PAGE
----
But, the Earth is a dynamic planet, and we know there are lateral variations that are not well represented by any one-dimensional model. For example, we know that the Moho discontinuity is about 6 km deep under oceans, but varies from 15-70 km deep under continents. Reflections and refractions from the Moho tell us this. Since there are downwelling oceanic lithosphere and upwelling partially molten regions, we expect there are even deeper seated lateral variations in material properties that should affect seismic velocities. Can we determine a model of the Earth's properties that includes all of these effects. If so, it would be a great tool for understanding the dynamic processes in the interior of the Earth.
In the 1970s and 1980s seismologists began to systematically 'map out' the variations in three-dimensions. They drew upon the remote imaging procedures that had been introduced in the medical world, such as CATSCAN tomography. This is the use of many crossing beams of radiation recorded at many sensors encircling a body. Typically, it is anomalous blockage of beam intensity which is sought, as this reveals the presence of localized zones of unusual tissue such as a tumor. Basically, beams that hit the anomalous zone show an effect, while beams that do not hit it have normal behavior. By using the crossing ray coverage, one can deduce where the paths encountering a common tissue anomaly intersect, and thus find the anomalous tissue. This boils down to solving a large system of simultaneous mathematical equations.
Seismologists drew upon this approach to define Seismic Tomography, which uses the travel times of waves from many sources to many receivers, to find regions of faster or slower than average seismic velocity. These are usually given as perturbations to some one-dimensional average Earth model, which has the background increase in velocity with depth. By exploiting the crossing ray coverage and the fact that seismic waves have local sensitivity (so that localized rays are affected in traversing an anomalous region), seismologists can locate the three-dimensional distribution of fast and slow regions, not just the variations with depth.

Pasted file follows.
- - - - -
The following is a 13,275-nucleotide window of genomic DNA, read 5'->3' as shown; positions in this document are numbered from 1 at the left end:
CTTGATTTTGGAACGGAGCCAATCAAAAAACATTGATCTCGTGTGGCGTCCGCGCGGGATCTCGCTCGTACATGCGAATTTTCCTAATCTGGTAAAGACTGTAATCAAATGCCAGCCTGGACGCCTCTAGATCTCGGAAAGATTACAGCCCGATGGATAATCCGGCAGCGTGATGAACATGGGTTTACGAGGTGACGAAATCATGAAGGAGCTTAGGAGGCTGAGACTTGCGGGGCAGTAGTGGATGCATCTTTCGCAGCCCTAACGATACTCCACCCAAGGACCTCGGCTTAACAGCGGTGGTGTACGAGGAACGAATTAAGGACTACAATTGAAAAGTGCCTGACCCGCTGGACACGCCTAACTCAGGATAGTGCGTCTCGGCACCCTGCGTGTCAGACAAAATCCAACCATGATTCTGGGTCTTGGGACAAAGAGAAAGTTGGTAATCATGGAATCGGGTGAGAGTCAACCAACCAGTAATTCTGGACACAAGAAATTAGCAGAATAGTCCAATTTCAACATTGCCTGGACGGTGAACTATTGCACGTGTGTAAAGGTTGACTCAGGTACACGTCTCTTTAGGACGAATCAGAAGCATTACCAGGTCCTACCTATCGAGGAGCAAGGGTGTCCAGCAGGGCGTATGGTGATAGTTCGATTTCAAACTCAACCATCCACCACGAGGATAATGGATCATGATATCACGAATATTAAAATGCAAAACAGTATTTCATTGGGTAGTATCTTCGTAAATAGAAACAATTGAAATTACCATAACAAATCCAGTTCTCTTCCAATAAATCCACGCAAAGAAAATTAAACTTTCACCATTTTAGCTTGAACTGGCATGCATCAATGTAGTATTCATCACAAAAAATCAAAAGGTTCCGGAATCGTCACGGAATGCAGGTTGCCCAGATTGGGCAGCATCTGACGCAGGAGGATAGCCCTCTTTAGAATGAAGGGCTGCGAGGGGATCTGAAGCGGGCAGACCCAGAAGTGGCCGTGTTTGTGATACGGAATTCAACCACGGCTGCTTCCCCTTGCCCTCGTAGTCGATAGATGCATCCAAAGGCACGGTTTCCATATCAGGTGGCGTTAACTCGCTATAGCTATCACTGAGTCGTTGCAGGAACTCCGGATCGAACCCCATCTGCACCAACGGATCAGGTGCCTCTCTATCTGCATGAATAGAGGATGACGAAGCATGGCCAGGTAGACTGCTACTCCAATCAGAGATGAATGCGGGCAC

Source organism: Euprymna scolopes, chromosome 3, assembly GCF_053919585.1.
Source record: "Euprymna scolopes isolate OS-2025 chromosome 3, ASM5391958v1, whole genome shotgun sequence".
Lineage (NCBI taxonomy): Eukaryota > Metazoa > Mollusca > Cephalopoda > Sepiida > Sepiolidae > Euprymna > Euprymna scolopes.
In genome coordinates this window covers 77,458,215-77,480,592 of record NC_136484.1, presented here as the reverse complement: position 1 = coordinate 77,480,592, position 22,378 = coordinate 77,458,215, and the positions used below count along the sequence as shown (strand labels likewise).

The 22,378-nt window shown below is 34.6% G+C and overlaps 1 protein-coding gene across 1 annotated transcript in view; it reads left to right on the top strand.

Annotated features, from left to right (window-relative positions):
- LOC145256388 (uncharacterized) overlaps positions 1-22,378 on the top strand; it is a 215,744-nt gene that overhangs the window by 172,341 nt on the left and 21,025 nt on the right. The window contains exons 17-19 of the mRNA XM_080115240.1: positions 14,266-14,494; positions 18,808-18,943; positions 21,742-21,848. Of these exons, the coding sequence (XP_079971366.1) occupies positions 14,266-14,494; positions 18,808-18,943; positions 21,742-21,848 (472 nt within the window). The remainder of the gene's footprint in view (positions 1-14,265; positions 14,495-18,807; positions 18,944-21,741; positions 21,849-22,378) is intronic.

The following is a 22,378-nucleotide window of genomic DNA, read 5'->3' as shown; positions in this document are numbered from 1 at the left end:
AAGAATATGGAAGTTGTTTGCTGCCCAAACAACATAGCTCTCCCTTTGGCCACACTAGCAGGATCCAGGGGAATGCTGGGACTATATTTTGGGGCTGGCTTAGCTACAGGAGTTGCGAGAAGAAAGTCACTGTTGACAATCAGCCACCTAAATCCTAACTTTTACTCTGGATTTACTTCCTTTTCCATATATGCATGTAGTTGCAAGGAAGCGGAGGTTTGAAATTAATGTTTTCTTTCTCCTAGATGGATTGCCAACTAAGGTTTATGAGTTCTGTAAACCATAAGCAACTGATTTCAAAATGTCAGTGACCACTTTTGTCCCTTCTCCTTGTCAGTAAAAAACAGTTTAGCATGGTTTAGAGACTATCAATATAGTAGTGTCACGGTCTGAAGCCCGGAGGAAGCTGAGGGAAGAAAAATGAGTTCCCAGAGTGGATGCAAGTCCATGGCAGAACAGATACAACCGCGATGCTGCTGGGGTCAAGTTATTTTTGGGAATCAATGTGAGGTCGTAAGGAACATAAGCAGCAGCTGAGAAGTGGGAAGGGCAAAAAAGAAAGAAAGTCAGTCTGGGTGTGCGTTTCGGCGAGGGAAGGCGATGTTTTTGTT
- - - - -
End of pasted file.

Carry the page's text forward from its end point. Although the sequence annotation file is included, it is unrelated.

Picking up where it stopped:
Visualizing the three-dimensional models is rather challenging, but various displays suggest how the velocities vary laterally at each depth, and how they vary relative to the background model as a function of depth. In the early 1980s, when global seismic tomography was first producing images of the planet's internal velocity variations, it was found that there are strong large-scale patterns of faster and slower material. At shallow depths in the mantle, in the upper 200-300 km, the lateral variations have strong correlations with surface tectonic features. For example the old stable core regions of continents (cratons) are found to be underlain by high velocity material, presumably due to both being colder regions and perhaps having a chemically differentiated keel of material in a thickened lithosphere. Young, active regions such as the mid-ocean rifts and continental rifts are seen to be underlain by low velocity material, which is presumably hotter and buoyant.
The interpretation that most of the lateral variations in seismic velocity are the result of thermal variations (200-1000 degree lateral variations in temperature are expected in the convecting mantle, which should give rise to 3-10% lateral variations in seismic velocity, as observed) has a major implication. Hot, slow seismic velocity regions are expected to be low density they will tend to rise, while cold, high seismic velocity regions will be high density and therefore sink. Thus, the seismic models from tomography can be interpreted in terms of upwellings and downwellings in the mantle, which are the direct convective pattern of the interior which drives plate tectonics. Thus, we are in the second generation of the plate tectonics revolution, where seismic imaging reveals the complete three-dimensional configuration of the system. Regions of particular interest include downwellings, which often have deep earthquakes, and can be studied in detail. It is often found that the high velocity slab extends well beyond the depth of the deepest earthquakes.
Thus, we see that the very same waves that cause destructive shaking from earthquakes provide a valuable tool for human investigation of the Earth system, and therefore a tool for understanding the causes of the earthquakes that generated the waves.